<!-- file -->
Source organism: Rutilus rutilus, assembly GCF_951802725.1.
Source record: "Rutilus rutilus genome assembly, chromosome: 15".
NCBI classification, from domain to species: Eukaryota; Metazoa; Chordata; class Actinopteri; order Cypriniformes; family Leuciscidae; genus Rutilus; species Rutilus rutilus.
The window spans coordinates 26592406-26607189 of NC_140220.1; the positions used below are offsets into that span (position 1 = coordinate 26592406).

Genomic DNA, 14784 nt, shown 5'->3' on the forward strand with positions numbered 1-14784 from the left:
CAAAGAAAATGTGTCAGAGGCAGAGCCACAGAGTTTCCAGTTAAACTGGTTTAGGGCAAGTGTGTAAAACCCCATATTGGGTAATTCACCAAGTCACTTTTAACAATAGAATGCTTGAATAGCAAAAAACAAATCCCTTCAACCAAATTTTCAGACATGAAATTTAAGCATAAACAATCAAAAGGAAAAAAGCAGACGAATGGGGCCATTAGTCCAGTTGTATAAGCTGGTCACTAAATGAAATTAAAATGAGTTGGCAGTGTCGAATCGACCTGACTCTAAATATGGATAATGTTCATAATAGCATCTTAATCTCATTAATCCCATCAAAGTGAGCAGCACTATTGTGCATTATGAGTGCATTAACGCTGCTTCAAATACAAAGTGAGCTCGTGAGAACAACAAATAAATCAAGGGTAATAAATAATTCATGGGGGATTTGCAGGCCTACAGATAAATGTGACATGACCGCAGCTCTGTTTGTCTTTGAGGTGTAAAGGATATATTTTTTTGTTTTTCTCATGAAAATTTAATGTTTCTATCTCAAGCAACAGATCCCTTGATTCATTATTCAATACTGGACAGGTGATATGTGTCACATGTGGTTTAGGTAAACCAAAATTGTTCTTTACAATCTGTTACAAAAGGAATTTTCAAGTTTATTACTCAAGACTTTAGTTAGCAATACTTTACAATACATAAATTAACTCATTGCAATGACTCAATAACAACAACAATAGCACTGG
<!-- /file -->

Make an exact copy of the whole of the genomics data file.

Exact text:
Source organism: Rutilus rutilus, assembly GCF_951802725.1.
Source record: "Rutilus rutilus genome assembly, chromosome: 15".
NCBI classification, from domain to species: Eukaryota; Metazoa; Chordata; class Actinopteri; order Cypriniformes; family Leuciscidae; genus Rutilus; species Rutilus rutilus.
The window spans coordinates 26592406-26607189 of NC_140220.1; the positions used below are offsets into that span (position 1 = coordinate 26592406).

Genomic DNA, 14784 nt, shown 5'->3' on the forward strand with positions numbered 1-14784 from the left:
CAAAGAAAATGTGTCAGAGGCAGAGCCACAGAGTTTCCAGTTAAACTGGTTTAGGGCAAGTGTGTAAAACCCCATATTGGGTAATTCACCAAGTCACTTTTAACAATAGAATGCTTGAATAGCAAAAAACAAATCCCTTCAACCAAATTTTCAGACATGAAATTTAAGCATAAACAATCAAAAGGAAAAAAGCAGACGAATGGGGCCATTAGTCCAGTTGTATAAGCTGGTCACTAAATGAAATTAAAATGAGTTGGCAGTGTCGAATCGACCTGACTCTAAATATGGATAATGTTCATAATAGCATCTTAATCTCATTAATCCCATCAAAGTGAGCAGCACTATTGTGCATTATGAGTGCATTAACGCTGCTTCAAATACAAAGTGAGCTCGTGAGAACAACAAATAAATCAAGGGTAATAAATAATTCATGGGGGATTTGCAGGCCTACAGATAAATGTGACATGACCGCAGCTCTGTTTGTCTTTGAGGTGTAAAGGATATATTTTTTTGTTTTTCTCATGAAAATTTAATGTTTCTATCTCAAGCAACAGATCCCTTGATTCATTATTCAATACTGGACAGGTGATATGTGTCACATGTGGTTTAGGTAAACCAAAATTGTTCTTTACAATCTGTTACAAAAGGAATTTTCAAGTTTATTACTCAAGACTTTAGTTAGCAATACTTTACAATACATAAATTAACTCATTGCAATGACTCAATAACAACAACAATAGCACTGG